Mommy came home and Nanny Winnie went back to her house. Mommy was sick for a long time—even past her birthday a few weeks later. I didn’t think it was fair that she was sick on her birthday. She had a kidney infection, and the doctor made a house call. He got mad at her for not resting. He told her she had to take care of herself so she could get well and take care of her family.

And that’s all I remember from those weeks in 1960.

Over the years, I learned that my mother had had an emergency C-section, because bleeding was endangering the baby. She had been eight months pregnant at the time.

I put two and two together when I was an adult and deduced my mother had probably developed placenta previa. Over the next twelve years, my mother had two more miscarriages, then two more healthy children, then another miscarriage. As a child, I sensed that the loss of half of her pregnancies was one of the greatest sorrows of my mother’s life.

But we never talked about it. The only conversation I ever had with my mother on the topic was after I’d had my own children. I said something about being worried when I was pregnant that I would miscarry like she had.

“Oh, Theresa,” she said. “The reason I never talked about it was because I thought you would worry if I told you!”

But we didn’t talk any further. So she never told me how she felt, how these losses impacted her life.

I’ve put together in my own mind how she must have felt. By the time I really thought about it, I was over 30 myself. My mother was a few weeks shy of her 27th birthday when Susan Elizabeth was born. I tried to put myself in her place—two preschool children to raise, a husband in graduate school and working a couple of part-time jobs as well, and grieving the loss of her third child while recuperating from an emergency C-section. It was unimaginable to me.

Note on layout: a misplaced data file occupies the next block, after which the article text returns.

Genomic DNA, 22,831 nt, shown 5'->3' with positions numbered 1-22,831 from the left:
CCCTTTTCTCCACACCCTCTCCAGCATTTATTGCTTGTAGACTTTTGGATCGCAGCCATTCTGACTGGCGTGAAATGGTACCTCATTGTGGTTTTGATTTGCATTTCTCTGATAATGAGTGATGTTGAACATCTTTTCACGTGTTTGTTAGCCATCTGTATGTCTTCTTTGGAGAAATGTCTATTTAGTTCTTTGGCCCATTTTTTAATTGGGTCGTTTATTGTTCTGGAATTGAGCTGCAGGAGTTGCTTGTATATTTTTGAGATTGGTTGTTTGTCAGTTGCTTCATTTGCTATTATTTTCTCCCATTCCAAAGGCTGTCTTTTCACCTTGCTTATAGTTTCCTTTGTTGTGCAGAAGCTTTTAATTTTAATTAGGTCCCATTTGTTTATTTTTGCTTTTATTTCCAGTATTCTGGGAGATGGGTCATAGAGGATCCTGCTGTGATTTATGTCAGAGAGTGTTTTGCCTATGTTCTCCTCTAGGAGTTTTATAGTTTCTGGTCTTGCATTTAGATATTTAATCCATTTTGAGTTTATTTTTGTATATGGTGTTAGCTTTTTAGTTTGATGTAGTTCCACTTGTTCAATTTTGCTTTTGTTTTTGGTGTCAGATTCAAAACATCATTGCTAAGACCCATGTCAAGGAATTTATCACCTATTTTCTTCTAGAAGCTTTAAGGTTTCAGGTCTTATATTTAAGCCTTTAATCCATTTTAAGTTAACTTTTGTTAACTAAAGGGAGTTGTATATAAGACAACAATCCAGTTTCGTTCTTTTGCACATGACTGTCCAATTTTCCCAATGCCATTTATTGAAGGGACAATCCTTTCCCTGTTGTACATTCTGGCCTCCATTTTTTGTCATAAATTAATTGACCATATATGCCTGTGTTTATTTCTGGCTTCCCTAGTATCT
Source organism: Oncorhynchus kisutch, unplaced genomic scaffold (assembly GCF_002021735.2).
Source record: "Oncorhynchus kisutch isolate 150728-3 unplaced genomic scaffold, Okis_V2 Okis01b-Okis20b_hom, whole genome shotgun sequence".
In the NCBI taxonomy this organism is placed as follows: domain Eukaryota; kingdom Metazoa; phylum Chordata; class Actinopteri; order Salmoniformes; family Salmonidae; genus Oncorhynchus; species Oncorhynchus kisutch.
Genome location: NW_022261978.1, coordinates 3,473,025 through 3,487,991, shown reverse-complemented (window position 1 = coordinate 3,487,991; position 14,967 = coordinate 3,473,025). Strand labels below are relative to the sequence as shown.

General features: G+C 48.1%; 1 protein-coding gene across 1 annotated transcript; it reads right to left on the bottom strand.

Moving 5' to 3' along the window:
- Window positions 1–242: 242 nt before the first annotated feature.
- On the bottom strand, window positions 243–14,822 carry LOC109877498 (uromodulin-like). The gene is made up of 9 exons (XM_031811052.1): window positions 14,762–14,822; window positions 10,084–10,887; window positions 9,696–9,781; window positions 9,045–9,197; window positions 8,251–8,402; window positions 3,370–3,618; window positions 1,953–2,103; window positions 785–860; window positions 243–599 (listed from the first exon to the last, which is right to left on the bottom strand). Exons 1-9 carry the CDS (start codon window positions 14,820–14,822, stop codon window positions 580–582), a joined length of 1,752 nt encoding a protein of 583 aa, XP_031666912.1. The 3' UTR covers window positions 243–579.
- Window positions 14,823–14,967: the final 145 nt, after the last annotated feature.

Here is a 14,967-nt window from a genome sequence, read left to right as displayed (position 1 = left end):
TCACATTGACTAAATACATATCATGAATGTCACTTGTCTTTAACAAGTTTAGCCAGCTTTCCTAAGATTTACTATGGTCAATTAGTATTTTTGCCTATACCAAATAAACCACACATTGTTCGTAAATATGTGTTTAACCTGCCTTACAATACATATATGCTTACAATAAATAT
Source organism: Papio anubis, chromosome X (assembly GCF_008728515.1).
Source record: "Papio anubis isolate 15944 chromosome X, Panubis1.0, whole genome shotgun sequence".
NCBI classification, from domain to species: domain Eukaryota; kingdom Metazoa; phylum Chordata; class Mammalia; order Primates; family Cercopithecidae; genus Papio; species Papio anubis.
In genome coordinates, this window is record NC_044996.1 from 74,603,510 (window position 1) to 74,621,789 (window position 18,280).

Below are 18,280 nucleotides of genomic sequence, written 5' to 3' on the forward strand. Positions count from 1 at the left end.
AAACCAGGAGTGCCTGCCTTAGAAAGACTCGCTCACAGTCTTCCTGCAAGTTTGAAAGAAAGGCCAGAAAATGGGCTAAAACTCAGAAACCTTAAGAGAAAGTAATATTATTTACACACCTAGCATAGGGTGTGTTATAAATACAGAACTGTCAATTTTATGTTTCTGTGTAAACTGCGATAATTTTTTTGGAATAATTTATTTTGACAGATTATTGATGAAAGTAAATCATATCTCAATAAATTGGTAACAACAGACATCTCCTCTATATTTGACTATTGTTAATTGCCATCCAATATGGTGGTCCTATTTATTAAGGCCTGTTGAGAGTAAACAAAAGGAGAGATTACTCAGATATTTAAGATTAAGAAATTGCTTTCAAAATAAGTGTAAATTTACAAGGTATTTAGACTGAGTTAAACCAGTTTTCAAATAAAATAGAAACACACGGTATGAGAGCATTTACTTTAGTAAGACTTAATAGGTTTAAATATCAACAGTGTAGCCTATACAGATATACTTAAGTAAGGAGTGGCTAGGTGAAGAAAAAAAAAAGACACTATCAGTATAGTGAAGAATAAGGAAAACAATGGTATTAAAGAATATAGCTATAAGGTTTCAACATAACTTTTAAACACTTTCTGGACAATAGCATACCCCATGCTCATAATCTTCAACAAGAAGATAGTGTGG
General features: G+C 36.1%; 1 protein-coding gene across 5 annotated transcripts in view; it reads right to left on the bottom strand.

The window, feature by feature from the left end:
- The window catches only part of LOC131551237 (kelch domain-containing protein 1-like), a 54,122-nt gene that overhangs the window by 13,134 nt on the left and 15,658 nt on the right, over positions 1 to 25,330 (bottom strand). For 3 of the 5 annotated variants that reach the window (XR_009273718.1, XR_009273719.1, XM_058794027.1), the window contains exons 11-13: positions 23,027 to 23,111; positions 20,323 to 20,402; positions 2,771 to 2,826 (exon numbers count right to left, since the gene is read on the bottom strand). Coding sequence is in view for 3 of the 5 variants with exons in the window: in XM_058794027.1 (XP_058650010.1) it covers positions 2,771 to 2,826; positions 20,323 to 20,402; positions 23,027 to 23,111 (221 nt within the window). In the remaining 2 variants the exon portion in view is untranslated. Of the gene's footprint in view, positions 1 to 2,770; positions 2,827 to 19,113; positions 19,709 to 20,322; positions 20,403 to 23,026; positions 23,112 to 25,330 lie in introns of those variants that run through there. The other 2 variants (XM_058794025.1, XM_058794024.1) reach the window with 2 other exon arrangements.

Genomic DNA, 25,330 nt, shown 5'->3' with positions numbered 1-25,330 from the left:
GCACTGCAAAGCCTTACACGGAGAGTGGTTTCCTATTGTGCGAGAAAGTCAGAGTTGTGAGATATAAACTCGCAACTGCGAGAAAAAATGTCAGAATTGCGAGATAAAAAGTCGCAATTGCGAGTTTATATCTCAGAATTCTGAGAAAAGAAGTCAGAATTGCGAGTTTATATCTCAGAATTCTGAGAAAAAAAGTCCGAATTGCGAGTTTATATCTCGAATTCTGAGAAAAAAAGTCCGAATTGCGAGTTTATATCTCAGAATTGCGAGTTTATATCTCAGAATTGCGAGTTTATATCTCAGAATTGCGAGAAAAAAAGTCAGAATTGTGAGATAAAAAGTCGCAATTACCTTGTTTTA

As I thought about Susan Elizabeth and about how my parents must have felt, this sister became real to me, and my parents became more human. Many of the difficulties of my childhood years became much more understandable. My mother was often angry with me, it seemed. But how could she not get angry when she was constantly grieving another failed pregnancy—Susan Elizabeth in 1960, a miscarriage in 1962, and another in 1963?

I learned more from my dad after my mother died. He confirmed that she had had a placenta previa, and he told me about the night Susan Elizabeth was born. “Your mother woke up in the middle of the night bleeding. I’ve never seen so much blood,” he said. “I rushed her to the hospital. I don’t even know what I did with you kids. I think I threw you in the back seat and took you with me.” (I don’t remember that night at all.)

He continued, “A nurse came out—frantic—during the surgery and said, ‘We need oxygen!’ They didn’t even have oxygen in the delivery room.” My father was still upset about this more than fifty years later, and he railed about the incompetence of the small town hospital and general practitioner doctor.

Even before I spoke with my father, I had suspected that if Susan Elizabeth had been born a few years later, she might well have lived. Perhaps she would have lived even in 1960 had there been oxygen in the delivery room to give her immediately. Of course, we’ll never know.

It always felt to me like there was a hole in our family. Susan Elizabeth would have been about halfway between my sister and me in age—would she have bridged the age difference between us?

And yet, I know my life would have been different had I grown up the oldest of eight children instead of four. I would probably have had to share a bedroom for many more years than I did—most likely with Susan Elizabeth. My parents probably would not have been able to afford a private college education for me. And if my education had been different, I probably would not have met and married the man I did.

Speculation about all these things is pointless. Whether the differences would have been good for me or not is indeterminable.

We all have tragedies and sorrows in our lives. My parents had Susan Elizabeth’s death, and the loss of later pregnancies as well. In some ways those losses have followed me through life. For me perhaps, the sorrow of these losses was my mother’s distancing from the children she already had. I’ve grown to understand and forgive that distancing, but it’s why I couldn’t write this story until both my parents were gone.

What do you remember of the tragedies in your family? Write them down. What have they taught you?